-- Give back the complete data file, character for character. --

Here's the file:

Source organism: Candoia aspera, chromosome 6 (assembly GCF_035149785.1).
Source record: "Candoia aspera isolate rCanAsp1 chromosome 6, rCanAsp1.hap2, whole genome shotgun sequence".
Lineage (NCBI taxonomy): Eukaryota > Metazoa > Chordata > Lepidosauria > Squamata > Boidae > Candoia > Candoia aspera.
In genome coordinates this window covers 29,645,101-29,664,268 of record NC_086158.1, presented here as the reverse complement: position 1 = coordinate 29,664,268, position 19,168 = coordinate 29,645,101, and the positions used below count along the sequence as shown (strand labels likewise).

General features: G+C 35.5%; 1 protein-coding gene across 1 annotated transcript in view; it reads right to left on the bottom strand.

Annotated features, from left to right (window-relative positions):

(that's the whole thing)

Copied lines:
Source organism: Candoia aspera, chromosome 6 (assembly GCF_035149785.1).
Source record: "Candoia aspera isolate rCanAsp1 chromosome 6, rCanAsp1.hap2, whole genome shotgun sequence".
Lineage (NCBI taxonomy): Eukaryota > Metazoa > Chordata > Lepidosauria > Squamata > Boidae > Candoia > Candoia aspera.
In genome coordinates this window covers 29,645,101-29,664,268 of record NC_086158.1, presented here as the reverse complement: position 1 = coordinate 29,664,268, position 19,168 = coordinate 29,645,101, and the positions used below count along the sequence as shown (strand labels likewise).

General features: G+C 35.5%; 1 protein-coding gene across 1 annotated transcript in view; it reads right to left on the bottom strand.

Annotated features, from left to right (window-relative positions):